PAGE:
Brief Reviews, VOLUME 11

Tim Shapiro and Kara Faris – Divergent Church [Brief Review]

[easyazon_image align=”left” height=”333″ identifier=”1501842595″ locale=”US” src=”” tag=”douloschristo-20″ width=”222″]

Stirring Our Imaginations

A Brief Review of

Divergent Church:
The Bright Promise of Alternative Faith Communities

Tim Shapiro and Kara Faris

Paperback: Abingdon, 2017
Buy Now: [ [easyazon_link identifier=”1501842595″ locale=”US” tag=”douloschristo-20″]Amazon[/easyazon_link] ] [ [easyazon_link identifier=”B01N9YV58K” locale=”US” tag=”douloschristo-20″]Kindle[/easyazon_link] ]

Reviewed by C. Christopher Smith

It is easy for churches to rest in the comfortable clutches of tradition, and many churches that do so for years, or even decades, may eventually find themselves teetering on the brink of death. Throughout the history of the Christian tradition, the Holy Spirit has rejuvenated the people of God through communities that embodied their faith in imaginative ways outside the prevailing tradition and convention of their day (e.g., the monasteries that took shape in the desert, the Benedictines, the Anabaptists, the Quakers, the Catholic Workers, etc.) The witness of these communities has echoed through the intervening centuries, well beyond the particular traditions that formed in their wake, reminding us of God’s continuing desire to renew and refine the people of God.

I was reminded of this history, as I read through Tim Shapiro and Kara Faris’s new book Divergent Church: The Bright Promise of Alternative Faith Communities. Both authors are employed by the Center for Congregations in Indianapolis, which “strengthens Indiana congregations by helping them find and use the best resources to address their challenges and opportunities.” This new book is built around a case study involving thirteen such alternative communities that are seeking new ways of being faithful together that fit the challenges of the present. The strength of this book is that it serves to introduce us to new practices of Christian faithfulness that will undoubtedly stir our imaginations for the ways in which we strive to be faithful in our own congregations. At the heart of the book are chapters on six innovative practices embodied in some of the congregations that the authors studied. These practices include: shaping community, conversation, artistic expression, breaking bread, community engagement, and hospitality.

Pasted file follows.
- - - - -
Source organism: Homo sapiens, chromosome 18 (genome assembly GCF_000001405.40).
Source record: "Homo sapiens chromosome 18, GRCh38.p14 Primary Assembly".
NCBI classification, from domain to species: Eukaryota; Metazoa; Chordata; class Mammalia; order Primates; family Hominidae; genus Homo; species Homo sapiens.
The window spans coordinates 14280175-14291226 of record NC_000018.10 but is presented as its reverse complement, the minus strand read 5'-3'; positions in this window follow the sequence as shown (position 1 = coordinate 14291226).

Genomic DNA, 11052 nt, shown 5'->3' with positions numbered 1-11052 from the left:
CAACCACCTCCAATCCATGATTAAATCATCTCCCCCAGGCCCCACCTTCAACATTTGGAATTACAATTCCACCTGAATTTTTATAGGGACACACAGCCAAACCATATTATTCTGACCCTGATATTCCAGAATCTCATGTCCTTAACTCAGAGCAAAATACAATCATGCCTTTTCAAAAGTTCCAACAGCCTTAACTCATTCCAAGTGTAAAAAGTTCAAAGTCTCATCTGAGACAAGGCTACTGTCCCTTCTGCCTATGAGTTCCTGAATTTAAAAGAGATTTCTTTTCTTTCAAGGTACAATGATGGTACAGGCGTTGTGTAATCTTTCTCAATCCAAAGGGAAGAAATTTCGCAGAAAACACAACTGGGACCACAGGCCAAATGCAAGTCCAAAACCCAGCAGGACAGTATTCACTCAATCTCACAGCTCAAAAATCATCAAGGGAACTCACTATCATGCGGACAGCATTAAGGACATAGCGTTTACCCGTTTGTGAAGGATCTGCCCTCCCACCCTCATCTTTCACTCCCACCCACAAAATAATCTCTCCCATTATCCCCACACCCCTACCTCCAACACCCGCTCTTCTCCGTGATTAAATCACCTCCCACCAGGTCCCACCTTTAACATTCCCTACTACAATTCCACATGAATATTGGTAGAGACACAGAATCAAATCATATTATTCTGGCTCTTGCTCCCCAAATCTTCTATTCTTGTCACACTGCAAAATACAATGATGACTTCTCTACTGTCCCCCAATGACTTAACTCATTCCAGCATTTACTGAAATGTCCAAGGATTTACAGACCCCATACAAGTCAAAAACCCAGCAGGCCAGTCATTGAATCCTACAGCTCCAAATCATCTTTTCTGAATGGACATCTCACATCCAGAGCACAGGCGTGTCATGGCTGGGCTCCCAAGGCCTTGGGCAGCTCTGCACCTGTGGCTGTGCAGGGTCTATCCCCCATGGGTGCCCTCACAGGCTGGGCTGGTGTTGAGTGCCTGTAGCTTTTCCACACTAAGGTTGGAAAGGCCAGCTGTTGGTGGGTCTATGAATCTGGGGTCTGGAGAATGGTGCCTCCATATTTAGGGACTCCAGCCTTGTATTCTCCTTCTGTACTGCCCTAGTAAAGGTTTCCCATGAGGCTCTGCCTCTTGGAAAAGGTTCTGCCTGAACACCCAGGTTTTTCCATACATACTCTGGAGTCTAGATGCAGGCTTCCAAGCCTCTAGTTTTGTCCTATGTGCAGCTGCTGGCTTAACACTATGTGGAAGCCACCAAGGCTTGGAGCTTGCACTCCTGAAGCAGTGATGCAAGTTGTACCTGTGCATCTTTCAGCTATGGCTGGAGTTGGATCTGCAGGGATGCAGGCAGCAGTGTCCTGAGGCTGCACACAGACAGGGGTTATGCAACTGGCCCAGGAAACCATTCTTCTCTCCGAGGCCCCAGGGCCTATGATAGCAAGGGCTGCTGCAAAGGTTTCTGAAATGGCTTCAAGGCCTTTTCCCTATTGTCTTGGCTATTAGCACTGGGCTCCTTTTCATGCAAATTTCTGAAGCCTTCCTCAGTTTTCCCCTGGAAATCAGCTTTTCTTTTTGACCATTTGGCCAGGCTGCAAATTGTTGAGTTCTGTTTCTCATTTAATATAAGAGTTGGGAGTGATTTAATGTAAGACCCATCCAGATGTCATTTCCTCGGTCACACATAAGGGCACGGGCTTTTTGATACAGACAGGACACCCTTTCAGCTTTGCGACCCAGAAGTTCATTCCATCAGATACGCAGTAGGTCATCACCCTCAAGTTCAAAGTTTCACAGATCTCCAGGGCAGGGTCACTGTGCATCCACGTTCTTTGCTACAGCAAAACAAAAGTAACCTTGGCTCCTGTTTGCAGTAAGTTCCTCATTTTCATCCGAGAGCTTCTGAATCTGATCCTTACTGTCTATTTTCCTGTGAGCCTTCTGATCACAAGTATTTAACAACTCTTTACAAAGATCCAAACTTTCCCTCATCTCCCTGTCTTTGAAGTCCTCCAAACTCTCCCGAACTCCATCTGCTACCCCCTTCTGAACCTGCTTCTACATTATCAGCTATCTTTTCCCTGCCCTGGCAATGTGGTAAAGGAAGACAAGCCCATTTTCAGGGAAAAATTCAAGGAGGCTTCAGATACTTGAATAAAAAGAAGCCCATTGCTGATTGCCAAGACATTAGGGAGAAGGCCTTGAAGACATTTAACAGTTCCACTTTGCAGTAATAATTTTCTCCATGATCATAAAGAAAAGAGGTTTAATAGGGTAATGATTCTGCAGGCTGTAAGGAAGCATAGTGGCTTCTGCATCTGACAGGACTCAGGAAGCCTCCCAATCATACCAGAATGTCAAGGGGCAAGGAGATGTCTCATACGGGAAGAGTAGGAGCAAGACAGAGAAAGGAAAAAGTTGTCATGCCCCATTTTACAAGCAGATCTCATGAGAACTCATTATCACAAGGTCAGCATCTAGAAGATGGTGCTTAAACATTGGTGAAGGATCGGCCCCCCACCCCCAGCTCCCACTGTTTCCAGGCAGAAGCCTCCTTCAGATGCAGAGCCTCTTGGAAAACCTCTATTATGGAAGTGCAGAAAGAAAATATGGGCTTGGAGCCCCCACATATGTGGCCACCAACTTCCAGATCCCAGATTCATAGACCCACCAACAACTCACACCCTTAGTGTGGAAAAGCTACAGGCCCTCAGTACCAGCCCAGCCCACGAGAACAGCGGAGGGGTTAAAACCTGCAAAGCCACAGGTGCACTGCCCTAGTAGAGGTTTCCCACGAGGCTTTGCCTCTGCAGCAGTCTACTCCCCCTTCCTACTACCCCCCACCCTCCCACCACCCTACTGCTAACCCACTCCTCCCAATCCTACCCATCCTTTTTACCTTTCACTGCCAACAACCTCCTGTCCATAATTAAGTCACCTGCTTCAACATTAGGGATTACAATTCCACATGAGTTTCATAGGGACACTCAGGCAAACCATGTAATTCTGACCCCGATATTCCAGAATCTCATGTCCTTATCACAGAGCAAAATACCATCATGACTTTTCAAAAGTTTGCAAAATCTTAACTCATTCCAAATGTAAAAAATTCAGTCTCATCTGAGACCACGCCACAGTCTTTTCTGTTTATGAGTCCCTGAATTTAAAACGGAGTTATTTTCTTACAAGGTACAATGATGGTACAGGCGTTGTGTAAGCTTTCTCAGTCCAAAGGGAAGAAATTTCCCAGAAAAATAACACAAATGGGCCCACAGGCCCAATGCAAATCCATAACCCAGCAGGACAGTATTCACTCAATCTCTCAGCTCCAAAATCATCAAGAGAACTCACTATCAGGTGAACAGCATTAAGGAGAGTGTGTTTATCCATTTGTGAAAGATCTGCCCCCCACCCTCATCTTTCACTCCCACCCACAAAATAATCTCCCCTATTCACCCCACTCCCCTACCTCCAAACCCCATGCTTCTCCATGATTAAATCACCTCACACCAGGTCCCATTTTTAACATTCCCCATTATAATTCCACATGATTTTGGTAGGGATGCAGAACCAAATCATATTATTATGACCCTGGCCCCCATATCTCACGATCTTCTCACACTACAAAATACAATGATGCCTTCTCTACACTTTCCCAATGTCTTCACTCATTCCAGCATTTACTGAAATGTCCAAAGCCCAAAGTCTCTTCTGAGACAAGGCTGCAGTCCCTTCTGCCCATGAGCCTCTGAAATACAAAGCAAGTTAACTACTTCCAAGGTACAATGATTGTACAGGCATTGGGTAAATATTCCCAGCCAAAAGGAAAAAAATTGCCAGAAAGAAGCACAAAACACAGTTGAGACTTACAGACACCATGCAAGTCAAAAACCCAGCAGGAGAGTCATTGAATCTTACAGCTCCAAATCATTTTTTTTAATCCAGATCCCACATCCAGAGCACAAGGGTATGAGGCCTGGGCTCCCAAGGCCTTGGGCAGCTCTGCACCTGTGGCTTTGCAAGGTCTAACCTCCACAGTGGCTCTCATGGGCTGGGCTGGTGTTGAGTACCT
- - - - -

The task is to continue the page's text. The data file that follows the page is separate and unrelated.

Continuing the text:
Of these practices, I spent the most time with the chapter on conversation (full disclosure: I’m presently wrapping up a book manuscript on conversation as a transformative practice for faith communities). Although I was not familiar with any of the congregations featured in this chapter, their practices resonate with those of my own church community, Englewood Christian Church on the Near Eastside of Indianapolis, and many of the other congregations across North America whose practices of conversation I have studied as part of my research. Especially striking were the authors’ focus on the sort of vulnerability that is required for (and cultivated in) conversation and on the power of conversation to deconstruct and refine our theological vocabulary.

Divergent Church is an immensely hopeful book that will stir our imaginations with stories of new possibilities for how way share life together in the way of Jesus. It is a great introductory text, but as a reader, I felt at times like it was moving too swiftly and covering too much ground. The chapters introducing practices could easily have each been fleshed out in book length manuscripts (and in some cases already have been, in recent or forthcoming books), and I suspect we also could use more theological reflection on the interplay of these practices with one another and the ways that they synergize with one another to transform particular faith communities.

We desperately need the stories that this book tells, but even more, we need to reflect on them in our own congregations, and prayerfully consider how God might desire to transform our life together amidst all the challenges of the present.

Christopher Smith is founding editor of The Englewood Review of Books, co-author (with John Pattison) of Slow Church (2014), and most recently author of Reading for the Common Good: How Books Help Our Churches and Neighborhoods Flourish.


Enter your email below to sign up for our weekly digest & choose a free ebook
from the four pictured ------> 


C. Christopher Smith is the founding editor of The Englewood Review of Books. He is also author of a number of books, including most recently How the Body of Christ Talks: Recovering the Practice of Conversation in the Church (Brazos Press, 2019). Connect with him online at:

Comments are closed.